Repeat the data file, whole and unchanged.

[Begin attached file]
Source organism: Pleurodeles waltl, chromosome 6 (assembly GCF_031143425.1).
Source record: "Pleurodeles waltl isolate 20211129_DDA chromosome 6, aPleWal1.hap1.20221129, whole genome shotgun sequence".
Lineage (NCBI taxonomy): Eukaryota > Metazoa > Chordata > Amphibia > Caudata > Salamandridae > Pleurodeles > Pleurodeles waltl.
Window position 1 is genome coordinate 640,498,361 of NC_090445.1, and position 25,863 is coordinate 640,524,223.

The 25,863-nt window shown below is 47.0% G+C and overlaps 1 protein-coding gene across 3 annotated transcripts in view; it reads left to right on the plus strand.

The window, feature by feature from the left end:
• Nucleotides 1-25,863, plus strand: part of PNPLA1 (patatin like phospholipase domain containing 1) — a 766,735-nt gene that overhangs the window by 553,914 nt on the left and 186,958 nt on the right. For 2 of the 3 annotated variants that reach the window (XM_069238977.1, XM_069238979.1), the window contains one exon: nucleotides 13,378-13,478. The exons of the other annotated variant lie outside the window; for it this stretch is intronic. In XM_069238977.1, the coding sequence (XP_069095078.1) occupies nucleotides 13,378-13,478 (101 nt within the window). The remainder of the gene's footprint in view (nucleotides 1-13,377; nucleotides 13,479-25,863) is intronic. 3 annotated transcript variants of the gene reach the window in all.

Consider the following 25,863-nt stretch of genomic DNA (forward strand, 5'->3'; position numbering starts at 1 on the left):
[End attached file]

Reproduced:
Source organism: Pleurodeles waltl, chromosome 6 (assembly GCF_031143425.1).
Source record: "Pleurodeles waltl isolate 20211129_DDA chromosome 6, aPleWal1.hap1.20221129, whole genome shotgun sequence".
Lineage (NCBI taxonomy): Eukaryota > Metazoa > Chordata > Amphibia > Caudata > Salamandridae > Pleurodeles > Pleurodeles waltl.
Window position 1 is genome coordinate 640,498,361 of NC_090445.1, and position 25,863 is coordinate 640,524,223.

The 25,863-nt window shown below is 47.0% G+C and overlaps 1 protein-coding gene across 3 annotated transcripts in view; it reads left to right on the plus strand.

The window, feature by feature from the left end:
• Nucleotides 1-25,863, plus strand: part of PNPLA1 (patatin like phospholipase domain containing 1) — a 766,735-nt gene that overhangs the window by 553,914 nt on the left and 186,958 nt on the right. For 2 of the 3 annotated variants that reach the window (XM_069238977.1, XM_069238979.1), the window contains one exon: nucleotides 13,378-13,478. The exons of the other annotated variant lie outside the window; for it this stretch is intronic. In XM_069238977.1, the coding sequence (XP_069095078.1) occupies nucleotides 13,378-13,478 (101 nt within the window). The remainder of the gene's footprint in view (nucleotides 1-13,377; nucleotides 13,479-25,863) is intronic. 3 annotated transcript variants of the gene reach the window in all.

Consider the following 25,863-nt stretch of genomic DNA (forward strand, 5'->3'; position numbering starts at 1 on the left):